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Notions of program dependency arise in many settings: security, partial evaluation, program slicing, and call-tracking. We argue that there is a central notion of dependency common to these settings that can be captured within a single calculus, the Dependency Core Calculus (DCC), a small extension of Moggi's computational lambda calculus. To establish this… (More)

The SLam calculus is a typed ¿-calculus that maintains security information as well as type information. The type system propagates security information for each object in four forms: the object's creators and readers, and the object's indirect creators and readers (i.e., those agents who, through flow-of-control or the actions of other agents, can… (More)

We study the stability of the OSPF protocol under steady state and perturbed conditions. We look at three indicators of stability, namely, (a) network convergence times, (b) routing load on processors, and (c) the number of route flaps. We study these statistics under three different scenarios: (a) on networks that deploy OSPF with TE extensions, (b) on… (More)

We add functional continuations and prompts to a language with an ML-style type system. The operators signicantly extend and simplify the control operators in SML/NJ, and can be themselves used to implement (simple) exceptions. We prove that well-typed terms never produce run-time type errors and give a module for implementing them in the latest version of… (More)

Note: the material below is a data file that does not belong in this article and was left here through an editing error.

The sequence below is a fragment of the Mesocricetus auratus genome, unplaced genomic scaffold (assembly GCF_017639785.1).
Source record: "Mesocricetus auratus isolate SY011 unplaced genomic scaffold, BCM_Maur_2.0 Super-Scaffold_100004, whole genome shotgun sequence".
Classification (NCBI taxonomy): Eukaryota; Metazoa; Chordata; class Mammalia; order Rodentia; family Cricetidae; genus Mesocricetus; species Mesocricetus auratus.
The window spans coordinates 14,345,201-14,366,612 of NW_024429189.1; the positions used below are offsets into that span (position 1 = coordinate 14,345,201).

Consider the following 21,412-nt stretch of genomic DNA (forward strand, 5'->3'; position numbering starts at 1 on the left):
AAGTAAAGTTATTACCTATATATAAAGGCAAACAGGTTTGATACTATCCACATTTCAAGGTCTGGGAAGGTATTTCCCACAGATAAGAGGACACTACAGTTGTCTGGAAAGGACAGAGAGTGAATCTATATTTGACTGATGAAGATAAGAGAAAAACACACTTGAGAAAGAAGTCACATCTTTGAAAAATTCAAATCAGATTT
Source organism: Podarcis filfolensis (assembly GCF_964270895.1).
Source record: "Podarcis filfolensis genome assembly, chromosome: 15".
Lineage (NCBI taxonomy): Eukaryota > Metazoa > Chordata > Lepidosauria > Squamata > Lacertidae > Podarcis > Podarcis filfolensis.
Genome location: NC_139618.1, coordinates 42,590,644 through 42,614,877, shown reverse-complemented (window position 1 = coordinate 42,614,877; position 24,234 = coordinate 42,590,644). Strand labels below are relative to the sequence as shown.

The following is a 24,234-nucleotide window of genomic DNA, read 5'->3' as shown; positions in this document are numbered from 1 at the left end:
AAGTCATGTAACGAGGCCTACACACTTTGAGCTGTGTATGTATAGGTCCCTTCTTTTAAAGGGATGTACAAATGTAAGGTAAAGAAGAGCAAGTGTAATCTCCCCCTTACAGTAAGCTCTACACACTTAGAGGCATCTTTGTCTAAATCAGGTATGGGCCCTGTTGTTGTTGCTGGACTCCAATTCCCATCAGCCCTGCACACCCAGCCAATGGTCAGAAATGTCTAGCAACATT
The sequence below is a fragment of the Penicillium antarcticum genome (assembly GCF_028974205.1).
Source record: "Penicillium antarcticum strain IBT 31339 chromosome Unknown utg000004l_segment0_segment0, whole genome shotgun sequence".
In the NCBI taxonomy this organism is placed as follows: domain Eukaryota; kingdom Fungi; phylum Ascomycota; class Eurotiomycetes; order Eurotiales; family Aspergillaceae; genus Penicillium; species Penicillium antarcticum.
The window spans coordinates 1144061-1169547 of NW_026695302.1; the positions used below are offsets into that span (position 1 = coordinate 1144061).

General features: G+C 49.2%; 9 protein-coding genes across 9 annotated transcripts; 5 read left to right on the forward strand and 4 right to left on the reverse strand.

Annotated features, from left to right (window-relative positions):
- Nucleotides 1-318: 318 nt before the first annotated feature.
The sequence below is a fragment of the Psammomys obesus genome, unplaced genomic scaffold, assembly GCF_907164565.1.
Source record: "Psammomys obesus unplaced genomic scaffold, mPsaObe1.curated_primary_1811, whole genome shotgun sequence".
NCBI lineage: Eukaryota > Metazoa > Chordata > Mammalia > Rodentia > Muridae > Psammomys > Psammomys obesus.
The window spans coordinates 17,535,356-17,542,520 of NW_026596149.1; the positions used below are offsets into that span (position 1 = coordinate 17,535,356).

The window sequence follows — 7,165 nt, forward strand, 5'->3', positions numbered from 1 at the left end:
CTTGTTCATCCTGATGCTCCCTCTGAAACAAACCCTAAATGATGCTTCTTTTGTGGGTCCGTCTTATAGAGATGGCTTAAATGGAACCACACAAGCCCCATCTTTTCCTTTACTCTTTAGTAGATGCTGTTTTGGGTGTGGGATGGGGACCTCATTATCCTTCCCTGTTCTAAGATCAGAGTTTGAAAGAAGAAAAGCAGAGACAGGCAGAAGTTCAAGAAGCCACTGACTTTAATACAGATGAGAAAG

We describe a low-level calculus, called ink& (pronounced " links "), designed to serve as an intermediate representation in compilers for class-based object-oriented languages. The calculus fills two roles. First, its primitives can express a wide range of class-based object-oriented language features, such as class construction and various forms of method… (More)

Sieber has described a model of PCF consisting of continuous functions that are invariant under certain ((nitary) logical relations, and shown that it is fully abstract for closed terms of up to third-order types. We show that one may achieve full abstraction at all types using a form of \Kripke logical relations" introduced by Jung and Tiuryn to… (More)

We examine the problem of finding fully abstract translations between programming languages, i.e., translations that preserve code equivalence and nonequivalence. We present three examples of fully abstract translations: one from call-by-value to lazy PCF, one from call-by name to call-by-value PCF, and one from lazy to call-by-value PCF. The translations… (More)

We develop formal methods for reasoning about memory usage at a level of abstraction suitable for establishing or refuting claims about the potential applications of linear logic for static analysis. In particular, we demonstrate a precise relationship between type correctness for a language based on linear logic and the correctness of a reference-counting… (More)

We describe an object calculus that allows both extension of objects and full width subtyping (hiding arbitrary components). In contrast to other proposals, the types of our calculus do not mention " missing " methods. To avoid type unsoundness, the calculus mediates all interaction with objects via " dictionaries " that resemble the method dispatch tables… (More)